We’re inching closer to the New Year and I’m ready to party! This is always such an exciting time of year. The holidays are over, the Christmas presents have been opened, and we look towards the future, full of promise, wonder and memories yet to be created.
I usually spend New Year’s Eve at a friend’s house, and we watch the New Year’s Eve countdown on television as the champagne flows. I love it when they show fireworks around the world as each major city hits midnight, from Sydney to Paris and beyond! A spectacular fireworks display tends to be a theme around the world as the clock strikes twelve on New Year’s Eve, but what are some really unique New Year’s traditions around the world? Scroll down to learn a few of my favorites and please share your own in the comments!
Spain: Eating Grapes
If you can manage to stuff 12 grapes in your mouth at midnight, you’ll have good luck in the coming year. Do the grapes in champagne count?
Philippines: All Things Round
Speaking of grapes, eating round fruits of all kinds, wearing polka dots and tossing coins into pans ensures you’ll have a prosperous year.
Denmark: Breaking Plates
Danish people save their old plates for December 31, when they smash them on the doorsteps of their friends and family. The more broken dishes on your doorstep, the more luck you’ll have!
South America: Wearing Colored Underwear
In countries including Argentina and Bolivia, people wear pink underwear if they’re looking for love in the coming year, yellow underwear for wealth, or white for peace.
Colombia: Carrying a Suitcase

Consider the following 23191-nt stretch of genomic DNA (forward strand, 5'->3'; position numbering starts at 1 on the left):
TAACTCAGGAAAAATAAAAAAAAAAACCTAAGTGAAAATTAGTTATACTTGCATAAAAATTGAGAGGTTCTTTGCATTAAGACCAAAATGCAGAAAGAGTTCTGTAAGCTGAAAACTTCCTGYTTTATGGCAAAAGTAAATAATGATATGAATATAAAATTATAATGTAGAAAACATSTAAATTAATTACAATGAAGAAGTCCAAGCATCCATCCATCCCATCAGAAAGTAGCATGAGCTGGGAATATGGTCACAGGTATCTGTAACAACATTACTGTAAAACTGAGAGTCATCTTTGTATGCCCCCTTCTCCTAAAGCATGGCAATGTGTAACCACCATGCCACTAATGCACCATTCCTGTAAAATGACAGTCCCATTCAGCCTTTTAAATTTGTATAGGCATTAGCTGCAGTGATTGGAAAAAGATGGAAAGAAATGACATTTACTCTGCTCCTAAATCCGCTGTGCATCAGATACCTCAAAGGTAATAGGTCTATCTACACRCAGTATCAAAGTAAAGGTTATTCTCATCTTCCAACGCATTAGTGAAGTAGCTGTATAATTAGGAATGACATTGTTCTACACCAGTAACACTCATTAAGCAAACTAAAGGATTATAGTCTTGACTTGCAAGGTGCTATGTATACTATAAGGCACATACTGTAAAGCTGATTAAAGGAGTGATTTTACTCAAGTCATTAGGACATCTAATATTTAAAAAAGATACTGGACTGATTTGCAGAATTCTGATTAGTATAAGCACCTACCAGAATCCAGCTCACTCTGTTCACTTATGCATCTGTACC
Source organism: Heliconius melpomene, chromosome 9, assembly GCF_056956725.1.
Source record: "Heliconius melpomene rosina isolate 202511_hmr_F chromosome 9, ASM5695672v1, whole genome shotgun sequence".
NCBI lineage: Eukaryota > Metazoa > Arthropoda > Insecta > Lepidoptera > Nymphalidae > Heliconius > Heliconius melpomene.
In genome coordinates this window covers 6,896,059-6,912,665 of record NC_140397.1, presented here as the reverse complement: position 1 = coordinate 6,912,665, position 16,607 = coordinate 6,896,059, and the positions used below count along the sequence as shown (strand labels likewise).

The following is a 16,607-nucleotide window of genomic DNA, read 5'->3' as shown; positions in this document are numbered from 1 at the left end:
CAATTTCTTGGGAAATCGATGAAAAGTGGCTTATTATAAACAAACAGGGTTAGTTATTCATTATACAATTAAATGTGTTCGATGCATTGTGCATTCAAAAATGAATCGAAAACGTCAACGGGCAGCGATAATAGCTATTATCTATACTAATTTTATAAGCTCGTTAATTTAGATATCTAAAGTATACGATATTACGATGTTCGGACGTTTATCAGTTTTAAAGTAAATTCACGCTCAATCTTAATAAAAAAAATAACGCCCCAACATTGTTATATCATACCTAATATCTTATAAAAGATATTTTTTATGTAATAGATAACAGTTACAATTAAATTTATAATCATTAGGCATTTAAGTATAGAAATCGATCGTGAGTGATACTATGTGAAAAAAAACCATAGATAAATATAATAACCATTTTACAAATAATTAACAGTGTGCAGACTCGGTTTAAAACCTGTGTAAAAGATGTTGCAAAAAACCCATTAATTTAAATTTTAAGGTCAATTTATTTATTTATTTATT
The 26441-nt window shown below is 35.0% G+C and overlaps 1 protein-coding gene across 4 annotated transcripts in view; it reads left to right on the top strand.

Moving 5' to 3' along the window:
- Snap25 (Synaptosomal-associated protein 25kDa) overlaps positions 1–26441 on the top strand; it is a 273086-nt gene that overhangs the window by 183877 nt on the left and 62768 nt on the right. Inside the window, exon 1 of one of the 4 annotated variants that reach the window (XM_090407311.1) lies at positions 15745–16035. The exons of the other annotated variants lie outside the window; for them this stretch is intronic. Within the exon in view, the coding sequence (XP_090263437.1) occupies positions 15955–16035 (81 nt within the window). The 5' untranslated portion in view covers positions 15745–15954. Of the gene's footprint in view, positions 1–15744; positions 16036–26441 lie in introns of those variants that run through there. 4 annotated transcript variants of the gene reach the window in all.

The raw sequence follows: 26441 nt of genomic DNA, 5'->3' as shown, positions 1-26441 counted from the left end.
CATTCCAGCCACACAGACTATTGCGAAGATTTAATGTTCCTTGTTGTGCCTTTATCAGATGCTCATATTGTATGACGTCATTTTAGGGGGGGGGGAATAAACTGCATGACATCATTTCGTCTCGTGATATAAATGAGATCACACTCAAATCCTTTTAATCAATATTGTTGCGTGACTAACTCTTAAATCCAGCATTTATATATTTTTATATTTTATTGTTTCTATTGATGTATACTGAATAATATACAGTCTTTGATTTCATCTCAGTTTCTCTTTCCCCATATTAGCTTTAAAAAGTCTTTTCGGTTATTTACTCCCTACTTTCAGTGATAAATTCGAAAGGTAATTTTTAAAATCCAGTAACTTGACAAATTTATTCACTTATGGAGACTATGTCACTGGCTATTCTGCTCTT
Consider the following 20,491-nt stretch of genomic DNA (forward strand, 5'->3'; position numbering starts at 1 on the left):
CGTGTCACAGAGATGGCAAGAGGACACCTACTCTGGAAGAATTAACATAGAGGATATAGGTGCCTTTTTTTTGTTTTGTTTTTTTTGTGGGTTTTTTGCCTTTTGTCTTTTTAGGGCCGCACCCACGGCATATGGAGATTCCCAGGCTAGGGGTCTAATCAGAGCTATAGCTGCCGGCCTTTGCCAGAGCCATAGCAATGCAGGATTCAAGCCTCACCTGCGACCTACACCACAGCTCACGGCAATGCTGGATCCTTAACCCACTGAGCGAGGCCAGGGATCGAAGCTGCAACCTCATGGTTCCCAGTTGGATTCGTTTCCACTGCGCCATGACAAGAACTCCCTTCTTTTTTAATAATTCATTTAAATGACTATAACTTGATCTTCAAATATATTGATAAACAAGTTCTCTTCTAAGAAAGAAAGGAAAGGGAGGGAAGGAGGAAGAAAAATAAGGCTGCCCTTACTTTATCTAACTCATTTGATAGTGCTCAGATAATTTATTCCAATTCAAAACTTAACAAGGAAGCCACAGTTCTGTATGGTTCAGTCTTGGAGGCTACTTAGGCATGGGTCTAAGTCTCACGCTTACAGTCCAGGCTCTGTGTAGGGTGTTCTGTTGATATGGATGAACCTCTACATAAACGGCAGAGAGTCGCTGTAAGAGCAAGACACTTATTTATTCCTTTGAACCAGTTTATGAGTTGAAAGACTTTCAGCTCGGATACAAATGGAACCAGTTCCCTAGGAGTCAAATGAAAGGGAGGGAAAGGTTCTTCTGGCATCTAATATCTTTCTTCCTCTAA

On December 31, many Colombians carry around a suitcase with them in hopes of having a travel-filled year ahead.
Japan: Ringing the Bells
Buddhist temples across the country ring their bells 108 times, and many believe this cleanses the people of the previous year’s sins.
Greece: Hanging Onions
On New Year’s Eve, an onion is traditionally hung on the front door of a house to symbolize rebirth and in the morning, parents wake up their children by tapping them on the head with it.
Peru: Throwing Punches
The inhabitants of Chumbivilcas Province in Peru participate in the Takanakuy Festival by fighting each other to settle their differences and start the year on a clean slate. Punching and kicking is allowed, but no biting, hair pulling or hitting someone on the ground.
The first guest to cross the threshold of a home after midnight should carry a gift for the residents to bring good luck in the New Year. The luckiest guest to receive is a dark male with a gift of coal.
Estonia: Eating for Abundance
New Year’s Day typically involves eating either seven, nine or twelve times — all lucky numbers to ensure abundance in the New Year.
It sounds like a lot will be going on around the world in the coming days! Do you know of any other unique New Year’s traditions around the world that you’d like to share? How do you ring in the New Year? I’d love to connect with you in the comments!
Whether you’re stuffing your face with grapes, wearing pink underwear, or simply watching the countdown on TV with your loved ones, I hope you have a happy and healthy New Year! Thanks for reading and please share this post!New Year's Traditions Around the World by Beth Simon